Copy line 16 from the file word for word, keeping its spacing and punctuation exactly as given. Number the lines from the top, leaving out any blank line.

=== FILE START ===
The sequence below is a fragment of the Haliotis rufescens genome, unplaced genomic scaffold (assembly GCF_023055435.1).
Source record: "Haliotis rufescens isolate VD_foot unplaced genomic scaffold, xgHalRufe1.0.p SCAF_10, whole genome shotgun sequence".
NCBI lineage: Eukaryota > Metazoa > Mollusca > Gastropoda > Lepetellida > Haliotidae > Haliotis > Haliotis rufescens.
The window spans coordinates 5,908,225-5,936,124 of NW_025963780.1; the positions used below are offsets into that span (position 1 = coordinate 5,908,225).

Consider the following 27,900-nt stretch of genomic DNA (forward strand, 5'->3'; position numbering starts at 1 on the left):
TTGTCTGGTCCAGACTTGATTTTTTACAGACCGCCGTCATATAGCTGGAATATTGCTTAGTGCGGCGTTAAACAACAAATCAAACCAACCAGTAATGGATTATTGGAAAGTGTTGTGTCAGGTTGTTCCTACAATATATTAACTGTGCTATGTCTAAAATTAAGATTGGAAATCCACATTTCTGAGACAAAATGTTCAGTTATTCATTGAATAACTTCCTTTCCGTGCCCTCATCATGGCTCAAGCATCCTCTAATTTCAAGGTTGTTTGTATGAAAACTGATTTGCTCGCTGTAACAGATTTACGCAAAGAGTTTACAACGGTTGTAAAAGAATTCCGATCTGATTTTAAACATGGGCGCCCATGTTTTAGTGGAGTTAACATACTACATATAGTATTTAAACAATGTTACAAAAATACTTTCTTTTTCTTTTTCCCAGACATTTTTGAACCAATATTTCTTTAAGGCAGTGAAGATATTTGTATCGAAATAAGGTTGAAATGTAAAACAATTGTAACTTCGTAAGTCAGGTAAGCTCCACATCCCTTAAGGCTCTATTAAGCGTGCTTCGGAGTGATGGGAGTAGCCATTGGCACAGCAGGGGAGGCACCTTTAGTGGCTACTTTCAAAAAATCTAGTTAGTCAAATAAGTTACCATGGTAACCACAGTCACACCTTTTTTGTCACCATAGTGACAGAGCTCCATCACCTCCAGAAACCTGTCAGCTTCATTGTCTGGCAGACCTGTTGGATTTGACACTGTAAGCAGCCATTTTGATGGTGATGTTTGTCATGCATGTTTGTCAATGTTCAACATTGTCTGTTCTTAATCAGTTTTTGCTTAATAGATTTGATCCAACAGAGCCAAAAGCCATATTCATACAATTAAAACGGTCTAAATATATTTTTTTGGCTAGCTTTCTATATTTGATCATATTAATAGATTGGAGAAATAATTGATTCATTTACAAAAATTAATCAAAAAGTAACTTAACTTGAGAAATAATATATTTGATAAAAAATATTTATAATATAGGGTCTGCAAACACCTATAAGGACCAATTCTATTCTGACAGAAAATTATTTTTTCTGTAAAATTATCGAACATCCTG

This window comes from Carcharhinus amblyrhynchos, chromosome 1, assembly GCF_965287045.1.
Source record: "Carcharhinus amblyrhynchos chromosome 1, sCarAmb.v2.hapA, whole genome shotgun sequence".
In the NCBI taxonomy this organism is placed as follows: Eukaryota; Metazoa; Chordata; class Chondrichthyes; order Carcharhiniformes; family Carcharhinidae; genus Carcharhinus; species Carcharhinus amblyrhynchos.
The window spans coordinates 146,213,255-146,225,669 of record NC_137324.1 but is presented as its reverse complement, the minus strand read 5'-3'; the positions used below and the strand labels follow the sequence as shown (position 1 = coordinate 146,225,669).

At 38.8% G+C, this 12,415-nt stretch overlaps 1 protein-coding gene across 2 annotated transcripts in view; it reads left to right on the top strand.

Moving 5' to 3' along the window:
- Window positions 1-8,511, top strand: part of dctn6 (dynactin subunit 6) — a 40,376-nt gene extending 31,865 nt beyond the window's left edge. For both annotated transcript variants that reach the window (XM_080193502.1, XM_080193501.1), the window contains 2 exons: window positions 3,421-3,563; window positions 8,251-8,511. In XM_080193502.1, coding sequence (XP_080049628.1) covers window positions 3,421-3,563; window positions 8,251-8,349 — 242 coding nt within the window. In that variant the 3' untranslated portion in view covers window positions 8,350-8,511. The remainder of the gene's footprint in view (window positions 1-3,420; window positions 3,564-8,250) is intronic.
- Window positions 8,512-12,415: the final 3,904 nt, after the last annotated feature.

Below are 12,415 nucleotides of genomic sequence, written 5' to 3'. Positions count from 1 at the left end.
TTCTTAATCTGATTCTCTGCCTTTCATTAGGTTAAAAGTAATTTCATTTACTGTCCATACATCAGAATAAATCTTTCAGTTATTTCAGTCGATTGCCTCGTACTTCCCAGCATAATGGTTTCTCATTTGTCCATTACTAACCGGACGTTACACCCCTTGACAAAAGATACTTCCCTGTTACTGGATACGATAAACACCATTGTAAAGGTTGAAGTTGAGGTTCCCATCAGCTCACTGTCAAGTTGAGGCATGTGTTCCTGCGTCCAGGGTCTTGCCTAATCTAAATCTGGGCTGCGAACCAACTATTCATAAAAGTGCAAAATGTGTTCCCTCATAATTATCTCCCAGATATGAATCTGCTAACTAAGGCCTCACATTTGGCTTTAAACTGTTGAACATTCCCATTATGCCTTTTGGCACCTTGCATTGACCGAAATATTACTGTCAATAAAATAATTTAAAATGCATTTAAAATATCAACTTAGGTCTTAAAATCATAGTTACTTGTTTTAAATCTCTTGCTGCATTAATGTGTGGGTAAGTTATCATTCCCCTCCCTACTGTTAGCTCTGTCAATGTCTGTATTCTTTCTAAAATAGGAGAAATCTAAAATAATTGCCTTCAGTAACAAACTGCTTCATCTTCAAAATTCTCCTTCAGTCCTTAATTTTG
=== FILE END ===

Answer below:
TTCTTAATCTGATTCTCTGCCTTTCATTAGGTTAAAAGTAATTTCATTTACTGTCCATACATCAGAATAAATCTTTCAGTTATTTCAGTCGATTGCCTCGTACTTCCCAGCATAATGGTTTCTCATTTGTCCATTACTAACCGGACGTTACACCCCTTGACAAAAGATACTTCCCTGTTACTGGATACGATAAACACCATTGTAAAGGTTGAAGTTGAGGTTCCCATCAGCTCACTGTCAAGTTGAGGCATGTGTTCCTGCGTCCAGGGTCTTGCCTAATCTAAATCTGGGCTGCGAACCAACTATTCATAAAAGTGCAAAATGTGTTCCCTCATAATTATCTCCCAGATATGAATCTGCTAACTAAGGCCTCACATTTGGCTTTAAACTGTTGAACATTCCCATTATGCCTTTTGGCACCTTGCATTGACCGAAATATTACTGTCAATAAAATAATTTAAAATGCATTTAAAATATCAACTTAGGTCTTAAAATCATAGTTACTTGTTTTAAATCTCTTGCTGCATTAATGTGTGGGTAAGTTATCATTCCCCTCCCTACTGTTAGCTCTGTCAATGTCTGTATTCTTTCTAAAATAGGAGAAATCTAAAATAATTGCCTTCAGTAACAAACTGCTTCATCTTCAAAATTCTCCTTCAGTCCTTAATTTTG